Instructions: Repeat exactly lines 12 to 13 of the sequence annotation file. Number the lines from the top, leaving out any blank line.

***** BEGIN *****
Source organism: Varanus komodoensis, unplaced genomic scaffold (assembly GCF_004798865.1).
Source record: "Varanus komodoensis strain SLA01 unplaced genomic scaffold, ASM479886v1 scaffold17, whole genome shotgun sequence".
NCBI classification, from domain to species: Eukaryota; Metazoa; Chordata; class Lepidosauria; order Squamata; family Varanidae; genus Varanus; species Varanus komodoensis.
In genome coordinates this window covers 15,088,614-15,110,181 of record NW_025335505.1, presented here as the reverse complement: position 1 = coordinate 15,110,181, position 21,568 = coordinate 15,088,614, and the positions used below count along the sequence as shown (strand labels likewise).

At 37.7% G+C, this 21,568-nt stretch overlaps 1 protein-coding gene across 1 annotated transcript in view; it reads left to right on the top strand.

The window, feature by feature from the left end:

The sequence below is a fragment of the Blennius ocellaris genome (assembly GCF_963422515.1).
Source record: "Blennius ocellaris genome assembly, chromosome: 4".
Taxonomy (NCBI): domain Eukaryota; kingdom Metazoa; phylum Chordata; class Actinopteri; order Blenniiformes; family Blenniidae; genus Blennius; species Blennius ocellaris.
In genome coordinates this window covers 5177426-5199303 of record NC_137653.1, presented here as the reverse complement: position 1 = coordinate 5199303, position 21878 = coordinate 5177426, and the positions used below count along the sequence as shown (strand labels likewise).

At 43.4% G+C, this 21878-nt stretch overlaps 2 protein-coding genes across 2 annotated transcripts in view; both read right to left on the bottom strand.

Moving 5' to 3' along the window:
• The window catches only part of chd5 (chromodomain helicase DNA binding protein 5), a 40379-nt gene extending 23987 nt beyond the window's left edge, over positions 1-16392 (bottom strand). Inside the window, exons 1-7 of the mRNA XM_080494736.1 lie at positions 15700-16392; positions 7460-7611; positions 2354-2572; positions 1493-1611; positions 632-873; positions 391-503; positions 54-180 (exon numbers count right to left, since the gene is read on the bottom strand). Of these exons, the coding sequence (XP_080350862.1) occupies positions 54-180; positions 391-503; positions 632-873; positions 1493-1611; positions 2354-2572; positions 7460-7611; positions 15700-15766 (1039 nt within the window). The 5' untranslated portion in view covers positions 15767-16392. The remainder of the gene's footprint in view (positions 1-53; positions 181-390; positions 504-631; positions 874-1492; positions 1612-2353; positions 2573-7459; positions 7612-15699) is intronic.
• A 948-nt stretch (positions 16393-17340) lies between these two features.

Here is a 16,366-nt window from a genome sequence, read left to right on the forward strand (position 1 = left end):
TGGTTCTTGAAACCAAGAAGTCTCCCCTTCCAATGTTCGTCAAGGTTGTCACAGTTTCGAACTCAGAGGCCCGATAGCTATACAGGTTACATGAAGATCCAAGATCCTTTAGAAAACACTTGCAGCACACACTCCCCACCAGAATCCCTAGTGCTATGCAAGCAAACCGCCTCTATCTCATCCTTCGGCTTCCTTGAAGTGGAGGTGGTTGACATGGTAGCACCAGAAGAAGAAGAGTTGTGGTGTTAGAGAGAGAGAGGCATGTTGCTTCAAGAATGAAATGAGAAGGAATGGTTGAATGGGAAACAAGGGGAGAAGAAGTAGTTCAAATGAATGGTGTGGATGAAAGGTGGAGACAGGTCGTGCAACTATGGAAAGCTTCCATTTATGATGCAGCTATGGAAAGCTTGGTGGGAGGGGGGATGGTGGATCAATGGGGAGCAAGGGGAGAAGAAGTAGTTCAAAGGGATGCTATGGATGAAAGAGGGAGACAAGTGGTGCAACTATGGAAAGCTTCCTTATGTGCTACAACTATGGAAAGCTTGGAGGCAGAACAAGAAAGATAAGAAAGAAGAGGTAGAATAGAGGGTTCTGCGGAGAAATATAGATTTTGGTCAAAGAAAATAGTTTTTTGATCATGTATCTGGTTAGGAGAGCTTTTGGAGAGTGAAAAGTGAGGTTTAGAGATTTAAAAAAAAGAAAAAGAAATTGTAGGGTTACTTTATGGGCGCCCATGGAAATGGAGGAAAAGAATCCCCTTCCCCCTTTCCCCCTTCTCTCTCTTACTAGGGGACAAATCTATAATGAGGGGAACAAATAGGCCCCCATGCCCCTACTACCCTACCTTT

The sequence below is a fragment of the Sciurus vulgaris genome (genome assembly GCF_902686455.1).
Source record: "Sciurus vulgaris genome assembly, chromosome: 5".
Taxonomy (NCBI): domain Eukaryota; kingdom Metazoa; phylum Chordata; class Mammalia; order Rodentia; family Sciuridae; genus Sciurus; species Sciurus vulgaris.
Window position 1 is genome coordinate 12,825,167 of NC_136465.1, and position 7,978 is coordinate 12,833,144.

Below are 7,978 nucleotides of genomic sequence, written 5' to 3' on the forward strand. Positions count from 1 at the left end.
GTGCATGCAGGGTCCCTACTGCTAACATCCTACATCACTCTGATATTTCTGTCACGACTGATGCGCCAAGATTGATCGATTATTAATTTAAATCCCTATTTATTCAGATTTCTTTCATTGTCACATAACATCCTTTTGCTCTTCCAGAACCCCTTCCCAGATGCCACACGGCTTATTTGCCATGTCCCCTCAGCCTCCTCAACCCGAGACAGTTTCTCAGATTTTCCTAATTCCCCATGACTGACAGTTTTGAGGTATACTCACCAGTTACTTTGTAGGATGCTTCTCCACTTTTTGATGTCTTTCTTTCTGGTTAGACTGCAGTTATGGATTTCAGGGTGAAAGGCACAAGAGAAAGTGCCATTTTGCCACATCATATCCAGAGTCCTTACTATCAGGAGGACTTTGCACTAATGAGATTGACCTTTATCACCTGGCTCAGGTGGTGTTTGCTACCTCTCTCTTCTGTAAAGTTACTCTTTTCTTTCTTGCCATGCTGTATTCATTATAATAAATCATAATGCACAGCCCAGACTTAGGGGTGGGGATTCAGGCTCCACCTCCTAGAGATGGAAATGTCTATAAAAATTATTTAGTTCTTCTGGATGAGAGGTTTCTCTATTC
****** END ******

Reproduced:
Moving 5' to 3' along the window:
• The window catches only part of chd5 (chromodomain helicase DNA binding protein 5), a 40379-nt gene extending 23987 nt beyond the window's left edge, over positions 1-16392 (bottom strand). Inside the window, exons 1-7 of the mRNA XM_080494736.1 lie at positions 15700-16392; positions 7460-7611; positions 2354-2572; positions 1493-1611; positions 632-873; positions 391-503; positions 54-180 (exon numbers count right to left, since the gene is read on the bottom strand). Of these exons, the coding sequence (XP_080350862.1) occupies positions 54-180; positions 391-503; positions 632-873; positions 1493-1611; positions 2354-2572; positions 7460-7611; positions 15700-15766 (1039 nt within the window). The 5' untranslated portion in view covers positions 15767-16392. The remainder of the gene's footprint in view (positions 1-53; positions 181-390; positions 504-631; positions 874-1492; positions 1612-2353; positions 2573-7459; positions 7612-15699) is intronic.